Public and Moderately Sensitive Data Storage


/home is a free 50GB space provided to users of the Rivanna HPC system and is visible from the Rivanna login and compute nodes. /home is the default working directory when logging on to Rivanna. Users can also access their home directory at /home/$USER, where $USER is an individual’s UVa computing ID.


/scratch is a Lustre high performance parallel filesystem accessible via the Rivanna login and compute nodes.

Rivanna’s scratch file system has a limit of 10TB per user. This policy is in place to guarantee the stability and performance of the scratch file system. Scratch is intended as a temporary work directory. It is not backed up and files that have not been accessed for more than 90 days are marked for deletion. Users are encouraged to back up their important data. Home directories and leased storage are not subject to this policy.

How to request /home and /scratch space

/home and /scratch space can be obtained by requesting an allocation on Rivanna. The process of getting access to Rivanna is described here.

Research Project Storage

The Research Project Storage file system provides users with a collaborative space for data storage and sharing. Members in the same group have access to a shared directory created by the team lead or PI. Group membership can be defined and managed through the Grouper (requires VPN connection). /project storage is mounted on the Rivanna HPC cluster and runs on a new scale-out NAS file system.

How to request /project storage space

/project storage can be purchased for $60
/TB/YR by using this form. When filling out the form, the PI can specify the size of the /project directory and the name of an existing or new Grouper group that can access this space. We recommend choosing a Grouper group name specific to your group or collaboration for the /project directory. This will reduce confusion in the future if you manage multiple Grouper groups and directories on other storage systems.

Once the request has been submitted, the PI will receive a notification that the /project space has been provisioned within 24 hours. Once the space becomes available, the PI can grant access to lab members by adding them to the Grouper group. Users in the Grouper group will see the directory (/project/Grouper_group_name) after logging into Rivanna. Addition and removal of users is managed by the PI of the group.

Note for PI’s creating a new Grouper group:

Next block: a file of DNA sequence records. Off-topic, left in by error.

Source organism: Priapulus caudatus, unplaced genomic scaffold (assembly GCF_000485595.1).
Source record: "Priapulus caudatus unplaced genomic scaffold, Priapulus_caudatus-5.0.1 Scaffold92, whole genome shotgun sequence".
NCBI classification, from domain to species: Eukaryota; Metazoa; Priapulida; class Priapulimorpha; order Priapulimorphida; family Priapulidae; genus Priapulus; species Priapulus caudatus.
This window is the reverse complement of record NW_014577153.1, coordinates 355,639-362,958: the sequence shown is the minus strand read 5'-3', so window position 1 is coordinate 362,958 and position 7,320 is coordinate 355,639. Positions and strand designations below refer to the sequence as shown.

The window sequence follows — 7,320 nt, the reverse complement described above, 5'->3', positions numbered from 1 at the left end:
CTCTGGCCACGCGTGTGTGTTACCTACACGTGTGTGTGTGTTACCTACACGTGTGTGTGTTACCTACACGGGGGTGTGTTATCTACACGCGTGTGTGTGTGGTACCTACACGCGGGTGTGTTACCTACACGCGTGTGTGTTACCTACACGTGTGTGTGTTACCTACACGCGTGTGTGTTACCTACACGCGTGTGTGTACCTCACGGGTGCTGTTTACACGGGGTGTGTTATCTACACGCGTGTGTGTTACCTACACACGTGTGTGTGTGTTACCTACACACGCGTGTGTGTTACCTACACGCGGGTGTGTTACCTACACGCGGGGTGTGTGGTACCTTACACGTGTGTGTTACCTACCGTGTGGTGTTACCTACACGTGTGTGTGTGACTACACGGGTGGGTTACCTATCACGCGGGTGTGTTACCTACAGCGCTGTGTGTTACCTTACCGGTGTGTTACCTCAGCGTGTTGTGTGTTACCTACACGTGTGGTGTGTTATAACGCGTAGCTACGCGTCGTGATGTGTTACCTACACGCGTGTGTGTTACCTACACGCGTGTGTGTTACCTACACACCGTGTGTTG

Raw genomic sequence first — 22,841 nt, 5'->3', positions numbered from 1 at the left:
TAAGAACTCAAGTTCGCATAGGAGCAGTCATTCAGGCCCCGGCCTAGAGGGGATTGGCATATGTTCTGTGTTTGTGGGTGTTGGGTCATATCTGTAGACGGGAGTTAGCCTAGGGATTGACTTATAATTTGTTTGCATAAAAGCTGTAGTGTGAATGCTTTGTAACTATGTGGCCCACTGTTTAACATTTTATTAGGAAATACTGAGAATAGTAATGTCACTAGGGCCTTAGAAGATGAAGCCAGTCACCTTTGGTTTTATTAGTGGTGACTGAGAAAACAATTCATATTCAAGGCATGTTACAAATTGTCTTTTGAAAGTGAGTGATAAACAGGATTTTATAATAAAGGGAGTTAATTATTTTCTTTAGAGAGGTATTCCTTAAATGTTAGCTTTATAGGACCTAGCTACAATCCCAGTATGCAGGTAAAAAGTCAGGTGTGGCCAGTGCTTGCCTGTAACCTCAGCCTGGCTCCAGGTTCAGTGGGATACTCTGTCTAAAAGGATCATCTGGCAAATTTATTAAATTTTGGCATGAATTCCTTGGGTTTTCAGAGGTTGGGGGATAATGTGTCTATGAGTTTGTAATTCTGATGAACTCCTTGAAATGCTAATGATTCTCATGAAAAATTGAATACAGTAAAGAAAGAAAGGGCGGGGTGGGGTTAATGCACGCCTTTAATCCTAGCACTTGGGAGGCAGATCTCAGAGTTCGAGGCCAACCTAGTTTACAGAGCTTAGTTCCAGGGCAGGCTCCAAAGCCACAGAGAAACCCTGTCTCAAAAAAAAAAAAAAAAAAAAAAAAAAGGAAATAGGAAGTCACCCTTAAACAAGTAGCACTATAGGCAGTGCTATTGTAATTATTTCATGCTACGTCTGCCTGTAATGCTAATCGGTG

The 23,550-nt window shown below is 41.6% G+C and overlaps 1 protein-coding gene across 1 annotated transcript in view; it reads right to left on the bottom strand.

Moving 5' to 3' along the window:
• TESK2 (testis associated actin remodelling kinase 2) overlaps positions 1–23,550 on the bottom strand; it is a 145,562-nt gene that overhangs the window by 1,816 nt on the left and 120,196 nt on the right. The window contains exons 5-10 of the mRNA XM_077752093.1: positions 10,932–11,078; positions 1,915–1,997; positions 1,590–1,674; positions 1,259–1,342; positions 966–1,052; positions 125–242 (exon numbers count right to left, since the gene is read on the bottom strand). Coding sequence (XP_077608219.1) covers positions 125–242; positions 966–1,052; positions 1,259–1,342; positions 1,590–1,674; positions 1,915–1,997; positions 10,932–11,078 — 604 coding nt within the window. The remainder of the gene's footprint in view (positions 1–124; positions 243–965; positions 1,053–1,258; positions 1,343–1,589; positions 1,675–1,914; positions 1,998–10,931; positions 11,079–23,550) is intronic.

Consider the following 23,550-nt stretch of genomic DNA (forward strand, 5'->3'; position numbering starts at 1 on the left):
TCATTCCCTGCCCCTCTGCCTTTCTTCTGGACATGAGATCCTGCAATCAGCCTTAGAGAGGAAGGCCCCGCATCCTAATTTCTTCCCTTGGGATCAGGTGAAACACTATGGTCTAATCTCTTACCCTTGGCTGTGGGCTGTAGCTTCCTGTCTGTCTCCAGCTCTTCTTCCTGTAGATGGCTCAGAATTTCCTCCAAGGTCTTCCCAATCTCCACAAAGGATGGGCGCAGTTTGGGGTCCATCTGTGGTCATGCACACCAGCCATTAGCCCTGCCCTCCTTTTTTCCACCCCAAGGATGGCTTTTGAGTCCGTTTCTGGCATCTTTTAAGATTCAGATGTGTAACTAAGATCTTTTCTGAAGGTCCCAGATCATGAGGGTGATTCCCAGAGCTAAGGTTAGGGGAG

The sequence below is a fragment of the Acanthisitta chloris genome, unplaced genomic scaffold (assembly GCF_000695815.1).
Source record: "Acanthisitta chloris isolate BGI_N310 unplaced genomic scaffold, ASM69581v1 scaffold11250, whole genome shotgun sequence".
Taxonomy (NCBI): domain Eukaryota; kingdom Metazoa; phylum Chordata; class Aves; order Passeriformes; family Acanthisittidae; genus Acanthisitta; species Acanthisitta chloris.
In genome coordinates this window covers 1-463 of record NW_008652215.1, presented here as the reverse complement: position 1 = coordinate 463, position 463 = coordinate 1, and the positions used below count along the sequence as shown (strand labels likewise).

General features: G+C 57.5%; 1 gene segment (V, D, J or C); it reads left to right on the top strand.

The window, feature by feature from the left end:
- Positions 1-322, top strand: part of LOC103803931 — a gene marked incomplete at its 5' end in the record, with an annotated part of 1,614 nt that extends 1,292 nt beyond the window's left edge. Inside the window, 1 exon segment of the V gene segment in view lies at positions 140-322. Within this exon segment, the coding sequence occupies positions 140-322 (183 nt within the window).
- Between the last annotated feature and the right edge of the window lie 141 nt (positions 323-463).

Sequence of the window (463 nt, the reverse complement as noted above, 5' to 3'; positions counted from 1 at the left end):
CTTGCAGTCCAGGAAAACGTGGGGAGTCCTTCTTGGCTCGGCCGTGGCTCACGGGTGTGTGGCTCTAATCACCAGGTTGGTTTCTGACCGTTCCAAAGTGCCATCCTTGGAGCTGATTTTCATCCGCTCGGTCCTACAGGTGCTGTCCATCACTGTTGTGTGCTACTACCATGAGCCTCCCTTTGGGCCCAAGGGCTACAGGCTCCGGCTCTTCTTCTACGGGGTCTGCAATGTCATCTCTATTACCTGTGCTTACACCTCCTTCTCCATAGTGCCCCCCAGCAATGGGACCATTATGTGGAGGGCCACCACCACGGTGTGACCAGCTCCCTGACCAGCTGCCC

• Specify “This group will be used for Rivanna access” in the description section of the Service Now request form to expedite group creation.

Data transfer

Public & Moderately Sensitive Data Transfer

Non-Sensitive Data Transfer

Secure Copy (scp)

scp uses secure shell (SSH) protocol to transfer files between your local machine and a remote host. scp can be used with the following syntax:

scp [source] [destination]

scp SourceFile

scp SourceFile

Detailed instructions and examples for using scp are listed here.

Secure File Transfer Protocol (sftp)

sftp is a network protocol for secure file management. Instructions and examples for using sftp are located here.

Graphical File-Transfer Applications

Filezilla and Cyberduck, and MobaXterm are examples of open source SFTP client software for file management through an interactive graphical user interface. Instructions for using these SFTP clients can be found here.

Globus Connect (Large Data Transfer)

Globus provides access to data on local machines and Rivanna file systems, as well as external institutions and facilities. Globus is well suited for transferring both small files and large amounts of data. More information on Globus data transfer can be found here.

Public & Moderately Sensitive Data Storage Systems

/home, /scratch, and /project storage are based on a Linux file system. Users can invoke generic Linux commands to manage files and directories (mv, cp, mkdir), manage permissions (chmod, chown) and navigate the file system (cd, ls, pwd). If you or your collaborators are unfamiliar with some of these commands, we encourage you to take time to review some of the material below: